Once again, I know that the book that I am writing about today is not by a local author. I will get back to those. I promise. However, I am once again writing about a book that had an impact on me in unexpected and not all together unpleasant ways. This book is Lie With Me by Philippe Besson as translated from the French by Molly Ringwald.
I first saw this book mentioned in Books-A-Million’s free publication Book Page, and I put a hold on it at the Akron-Summit County Public Library. Upon receiving the book, it sat on the stairs to the upper floor almost until it was due, before I picked it up. I went back and forth in my mind whether I wanted to read it or not. However, when I did pick it up and start reading, the proverbial “I could not put it down” kicked in big time.
Philippe Besson is an author, screenwriter, and playwright. He is the author of several novels, including Lie With Me, which sold more than 120,000 copies in France and won the Maison de la Presse Prize. The novel has been referred to as the French Brokeback Mountain. It tells the haunting story of an affair between two teenage boys, Philippe and Thomas, during their final year of high school in 1984. The translation by Molly Ringwald is both lyrical and poetic, in the sense that, in a lot of places, I felt like I was reading a poem as opposed to a novel.
I had much in common with Philippe, and when I can directly and strongly identify with one of the main characters, I think that the book becomes even more extraordinary to me. Philippe’s father was an educator, just as mine was, and in this passage, I felt that he could have been talking about my father as well:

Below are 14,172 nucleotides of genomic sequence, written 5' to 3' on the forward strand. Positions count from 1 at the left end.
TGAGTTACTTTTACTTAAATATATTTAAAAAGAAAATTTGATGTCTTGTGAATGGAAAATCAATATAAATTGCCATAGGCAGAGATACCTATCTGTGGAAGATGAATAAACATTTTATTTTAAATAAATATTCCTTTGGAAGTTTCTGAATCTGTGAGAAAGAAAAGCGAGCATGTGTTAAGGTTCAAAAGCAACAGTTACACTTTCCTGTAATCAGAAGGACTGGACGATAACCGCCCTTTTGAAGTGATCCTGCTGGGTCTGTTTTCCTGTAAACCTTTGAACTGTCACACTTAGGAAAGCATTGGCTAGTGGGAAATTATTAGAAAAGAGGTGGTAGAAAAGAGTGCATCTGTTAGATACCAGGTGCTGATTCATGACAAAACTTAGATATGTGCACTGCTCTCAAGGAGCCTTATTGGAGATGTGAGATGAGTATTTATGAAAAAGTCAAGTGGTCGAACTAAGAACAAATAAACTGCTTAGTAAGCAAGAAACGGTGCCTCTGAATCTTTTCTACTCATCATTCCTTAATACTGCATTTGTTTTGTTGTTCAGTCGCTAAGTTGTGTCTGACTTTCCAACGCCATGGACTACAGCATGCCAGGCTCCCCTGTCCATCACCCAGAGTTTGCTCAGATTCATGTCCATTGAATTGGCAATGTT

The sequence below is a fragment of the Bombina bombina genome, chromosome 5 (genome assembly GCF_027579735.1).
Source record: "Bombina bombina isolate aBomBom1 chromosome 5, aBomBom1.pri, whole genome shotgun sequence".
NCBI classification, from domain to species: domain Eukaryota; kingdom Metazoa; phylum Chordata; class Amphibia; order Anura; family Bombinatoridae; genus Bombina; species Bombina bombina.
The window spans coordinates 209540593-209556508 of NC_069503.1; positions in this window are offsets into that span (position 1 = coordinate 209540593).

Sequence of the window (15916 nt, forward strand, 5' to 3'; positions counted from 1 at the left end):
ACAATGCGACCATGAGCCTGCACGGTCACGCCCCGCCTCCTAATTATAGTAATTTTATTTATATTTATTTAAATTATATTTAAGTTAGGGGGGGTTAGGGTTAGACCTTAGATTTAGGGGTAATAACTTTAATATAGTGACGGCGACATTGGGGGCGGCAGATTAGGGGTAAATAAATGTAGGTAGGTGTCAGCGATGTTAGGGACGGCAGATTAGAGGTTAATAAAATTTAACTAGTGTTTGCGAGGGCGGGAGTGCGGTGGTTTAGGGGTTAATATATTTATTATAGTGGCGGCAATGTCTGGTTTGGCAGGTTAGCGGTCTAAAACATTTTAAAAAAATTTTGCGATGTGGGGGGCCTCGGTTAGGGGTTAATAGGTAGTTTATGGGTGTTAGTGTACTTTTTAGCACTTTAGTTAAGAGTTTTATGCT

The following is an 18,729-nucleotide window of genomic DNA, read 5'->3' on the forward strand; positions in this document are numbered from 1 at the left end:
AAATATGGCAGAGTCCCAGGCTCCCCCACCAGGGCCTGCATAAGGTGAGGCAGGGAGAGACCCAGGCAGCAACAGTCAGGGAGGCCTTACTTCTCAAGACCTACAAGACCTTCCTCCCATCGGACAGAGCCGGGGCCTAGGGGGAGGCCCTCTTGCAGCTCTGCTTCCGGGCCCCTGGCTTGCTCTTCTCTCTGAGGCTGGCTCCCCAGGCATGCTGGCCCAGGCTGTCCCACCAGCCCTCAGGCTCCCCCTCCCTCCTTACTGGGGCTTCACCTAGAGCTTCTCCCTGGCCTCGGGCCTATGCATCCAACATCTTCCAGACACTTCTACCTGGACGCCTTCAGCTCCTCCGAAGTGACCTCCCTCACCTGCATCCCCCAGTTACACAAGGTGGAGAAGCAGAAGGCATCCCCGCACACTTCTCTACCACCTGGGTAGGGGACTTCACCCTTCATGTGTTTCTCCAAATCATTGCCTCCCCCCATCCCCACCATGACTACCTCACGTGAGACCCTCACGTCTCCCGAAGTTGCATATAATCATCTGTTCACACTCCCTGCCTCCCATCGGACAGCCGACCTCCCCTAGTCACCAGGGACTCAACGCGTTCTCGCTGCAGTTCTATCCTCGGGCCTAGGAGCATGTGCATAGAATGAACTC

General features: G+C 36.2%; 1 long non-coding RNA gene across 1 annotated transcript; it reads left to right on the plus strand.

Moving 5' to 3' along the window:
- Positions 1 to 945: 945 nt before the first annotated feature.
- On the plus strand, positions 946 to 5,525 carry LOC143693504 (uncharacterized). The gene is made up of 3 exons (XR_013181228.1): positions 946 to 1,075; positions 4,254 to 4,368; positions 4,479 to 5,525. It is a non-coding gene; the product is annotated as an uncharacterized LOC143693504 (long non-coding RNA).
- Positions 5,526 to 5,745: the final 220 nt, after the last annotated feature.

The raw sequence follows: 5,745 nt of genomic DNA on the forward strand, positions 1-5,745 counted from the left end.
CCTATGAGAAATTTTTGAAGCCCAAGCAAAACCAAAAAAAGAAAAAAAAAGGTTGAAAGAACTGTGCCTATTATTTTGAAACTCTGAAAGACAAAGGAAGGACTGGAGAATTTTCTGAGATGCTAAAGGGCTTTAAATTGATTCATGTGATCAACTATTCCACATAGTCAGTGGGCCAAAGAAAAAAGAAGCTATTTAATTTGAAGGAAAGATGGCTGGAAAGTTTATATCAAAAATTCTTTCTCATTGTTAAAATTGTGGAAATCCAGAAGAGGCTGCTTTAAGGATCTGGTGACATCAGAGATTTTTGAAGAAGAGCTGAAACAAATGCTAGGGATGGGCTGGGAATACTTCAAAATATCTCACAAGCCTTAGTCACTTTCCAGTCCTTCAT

“My father insisted on good grades. I simply didn’t have the right to be mediocre or even average. There was only one place for me-first. He claimed that I would find salvation in my studies, that only study could ‘allow one to enter the elevator.’ He wanted the top-ranking higher education establishments for me, nothing else. I obeyed, just as I had with my glasses. I had to.”
Philippe also immersed himself in books, as I did, and his father would have felt that, “Writing books is not a suitable occupation, and above all it’s not a job, because it doesn’t earn money. It doesn’t earn security or status. It’s also not in the real world. Writing is on the outside.” I was reminded of my own senior year in college when, for a period of time I thought about pursuing writing instead of going to law school. I don’t remember any specific conversations with my father about it, but I do know where I ended up. I was not able to pursue writing until completing a 36 year career as a lawyer and the death of my father.
Philippe’s imagined description of Thomas’ father also could have been a description of my own father as well:
“Thomas says: ‘It’s hard to know what he is thinking.’ It’s an elegant way of suggesting that his father isn’t affectionate, tender, or reassuring, that he remains aloof, that what he offers is a mix of reserve and unspoken pride for his son.”
Wow! Philippe goes on to say that he knows what it’s like to be the son of a man like that, and so do I. Philippe then ponders a question that I have never thought of, but was heart breaking to me, “I wonder if it’s cold fathers who make the sensitive sons.”
I have purposely not given away too much of what happens in the book but suffice it to say that, in the final analysis, it is a heart-breaking love story. My own emotions have been locked up for an awfully long time, and I cried at the end of the book. Any book that can unlock my dormant emotions is an exceptionally good read indeed.
Barbara Marie Minney is a transgender woman, poet, writer, speaker, and quiet activist. She is a retired attorney and originally from West Virginia. Now based in Tallmadge, Ohio, her first collection of poetry entitled “If There’s No Heaven” was the winner of the 2020 Poetry Is Life Book Award and the Akron Beacon Journal Best Northeast Ohio Books 2020. It is available at www.poetryislifepublishig.com. Follow Barbara at www.barbaramarieminneypoetry.com.